DAYTONA BEACH — He's going to win a lot of races.
2 Days Ago
1 Week Ago
2 Weeks Ago
Just not the one held Sunday.
The new face of NASCAR ran out of gas.
Chase Elliott, the pole-sitter, the son of racing royalty, was bearing down on a coronation. He was three laps from winning his first race in his game's top series — and it was only the Daytona 500, the sport's Super Bowl.
He had grabbed the lead in the 175th lap and held it fast. Three laps to go. Around and around he went.
Then came a feeling as empty as his fuel tank.
Who wasn't running low on gas as the Great American Demolition Derby drew toward a finish? This after a day filled with wrecks, cars and big names heading to the garage. Kyle Busch. Dale Earnhardt Jr. Jimmie Johnson. Star after star.
Out of all that mess, it looked like it was going to be a storybook ending for Elliott, all of 21, in front of his famous father. Hall of Famer Bill Elliott won his last Daytona 500 in 1987, 30 years ago.
It all fit.
And then it didn't fit at all.
Chase Elliott's car sputtered. His tank emptied. He chugged and clunked and fumed it across the finish line, back in 14th place. Bill Elliott's son, the pole-sitter for the second year in a row, came up short. Kurt Busch won his first Daytona 500.
Elliott left with his father, without speaking to the media. He should have stopped and talked. He eventually issued a quote through Chevrolet, his car manufacturer.
He also tweeted, "Because they chose to stay on the end of the pit road w the top finishing drivers. I was never approached by ANY person in the media after waiting."
Tough night for the kid.
Hey, it happens to the best of them.
Why, just Sunday morning, before the race, Mario Andretti, 76, one of the all-time racing greats and the 1967 Daytona 500 champion, was talking … gas. Andretti was in Daytona as an honorary race official.
"I wonder what one gallon of fuel would have meant to me, career wise," Andretti said. "I started thinking, 'I wonder what one gallon of fuel would have meant to me, the time I lost a championship, lost races.' … I came down to four IndyCar races, two Formula 1 races, one IndyCar championship, one world championship. One gallon of fuel would have brought me all of that."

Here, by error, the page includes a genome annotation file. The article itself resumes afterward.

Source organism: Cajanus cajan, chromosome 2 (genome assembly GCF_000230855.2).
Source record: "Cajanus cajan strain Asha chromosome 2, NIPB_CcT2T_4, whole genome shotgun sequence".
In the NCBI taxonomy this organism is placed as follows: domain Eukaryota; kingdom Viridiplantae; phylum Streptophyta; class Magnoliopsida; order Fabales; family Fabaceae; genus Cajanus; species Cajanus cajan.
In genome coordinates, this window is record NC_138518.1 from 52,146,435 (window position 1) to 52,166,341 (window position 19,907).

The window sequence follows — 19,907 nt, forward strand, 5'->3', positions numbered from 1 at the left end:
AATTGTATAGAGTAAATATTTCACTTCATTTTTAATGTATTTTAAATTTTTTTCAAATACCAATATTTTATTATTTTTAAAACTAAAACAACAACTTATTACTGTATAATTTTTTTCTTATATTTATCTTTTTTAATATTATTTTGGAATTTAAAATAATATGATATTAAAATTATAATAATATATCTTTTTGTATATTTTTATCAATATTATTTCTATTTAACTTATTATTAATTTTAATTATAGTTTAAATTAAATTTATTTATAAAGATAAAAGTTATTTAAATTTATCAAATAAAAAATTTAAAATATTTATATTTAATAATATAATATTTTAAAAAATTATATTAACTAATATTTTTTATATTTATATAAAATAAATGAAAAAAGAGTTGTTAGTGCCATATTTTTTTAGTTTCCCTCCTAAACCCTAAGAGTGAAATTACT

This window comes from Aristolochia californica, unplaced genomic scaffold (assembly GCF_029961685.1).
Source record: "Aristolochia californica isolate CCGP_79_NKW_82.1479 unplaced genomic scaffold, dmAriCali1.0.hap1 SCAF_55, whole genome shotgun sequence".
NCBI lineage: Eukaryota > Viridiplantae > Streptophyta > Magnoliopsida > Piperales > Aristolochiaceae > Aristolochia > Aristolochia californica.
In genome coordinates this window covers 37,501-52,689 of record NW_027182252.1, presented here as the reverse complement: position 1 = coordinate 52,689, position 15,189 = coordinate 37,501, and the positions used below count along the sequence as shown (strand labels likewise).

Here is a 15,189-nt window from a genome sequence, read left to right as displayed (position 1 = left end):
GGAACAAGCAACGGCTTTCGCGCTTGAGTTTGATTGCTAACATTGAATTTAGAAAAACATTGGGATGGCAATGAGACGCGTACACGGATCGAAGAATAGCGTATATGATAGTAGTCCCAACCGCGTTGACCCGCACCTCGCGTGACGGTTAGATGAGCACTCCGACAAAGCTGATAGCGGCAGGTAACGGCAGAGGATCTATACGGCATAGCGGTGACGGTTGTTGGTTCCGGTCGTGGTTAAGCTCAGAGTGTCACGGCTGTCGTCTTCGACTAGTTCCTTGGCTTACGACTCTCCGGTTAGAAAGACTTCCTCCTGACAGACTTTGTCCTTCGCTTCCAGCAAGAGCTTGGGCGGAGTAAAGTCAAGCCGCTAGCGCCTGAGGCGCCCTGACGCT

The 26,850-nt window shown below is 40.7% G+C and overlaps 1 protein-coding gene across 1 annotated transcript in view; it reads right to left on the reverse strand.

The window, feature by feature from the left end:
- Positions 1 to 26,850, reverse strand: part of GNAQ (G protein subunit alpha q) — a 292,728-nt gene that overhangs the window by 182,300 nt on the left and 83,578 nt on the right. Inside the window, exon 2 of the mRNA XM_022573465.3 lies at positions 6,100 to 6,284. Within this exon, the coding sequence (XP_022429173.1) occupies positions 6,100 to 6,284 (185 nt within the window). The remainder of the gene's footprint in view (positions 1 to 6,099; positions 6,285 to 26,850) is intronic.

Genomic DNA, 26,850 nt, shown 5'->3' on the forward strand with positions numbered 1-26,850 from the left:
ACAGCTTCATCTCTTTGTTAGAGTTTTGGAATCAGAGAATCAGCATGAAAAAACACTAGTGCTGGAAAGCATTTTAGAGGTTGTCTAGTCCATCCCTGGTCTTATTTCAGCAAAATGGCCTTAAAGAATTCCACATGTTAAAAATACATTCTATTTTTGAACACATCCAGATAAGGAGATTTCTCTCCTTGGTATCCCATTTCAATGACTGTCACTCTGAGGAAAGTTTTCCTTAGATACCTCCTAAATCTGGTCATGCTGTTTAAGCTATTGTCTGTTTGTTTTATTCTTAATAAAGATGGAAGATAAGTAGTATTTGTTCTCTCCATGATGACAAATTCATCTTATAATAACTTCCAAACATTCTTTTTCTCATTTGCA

What if Chase Elliott hadn't run out of gas? Did he run too hard and not conserve? Did his team miscalculate?
"He ran out of gas, so there are really no what-ifs," said second-place finisher Ryan Blaney, 23. "If wishes were fishes, the world would be an ocean. … You never know if they would have made a run or not. So unfortunately he ran out. I was pulling for him."
Third-place finisher AJ Allmendinger said he could understand Elliott being too upset to talk.
"He's going to win so many races," Allmendinger said. "Ryan and Chase and all those young guys are going to win a ton of races, Kyle Larson (who's 24) and those type of guys. But it's hard to know how many chances you're going to have at the Daytona 500. But he had a dominant car. I can understand it. It's hard."
"His car was really, really good," Blaney said. "I can understand the disappointment. You're leading the race. Looks like you're going to win the Daytona 500."
Elliott won the 500 pole last year but wrecked before the first pit stops. He had chances at winning Cup races last season, but it never happened. He still had a fabulous rookie season, with more top-10 finishes than even series champion and Hendrick Motorsports driver Jimmie Johnson. Elliott finished 10th in the driver standings and made the Chase for the Championship. His future was and is limitless.
"He definitely had the car to beat," Kurt Busch said of Elliott.
"He's going to win," Johnson said last week. "He's going to win a lot. Once he rings the bell the first time, he's not going to stop, and then championships will be next on his radar."
Sunday rang hollow.
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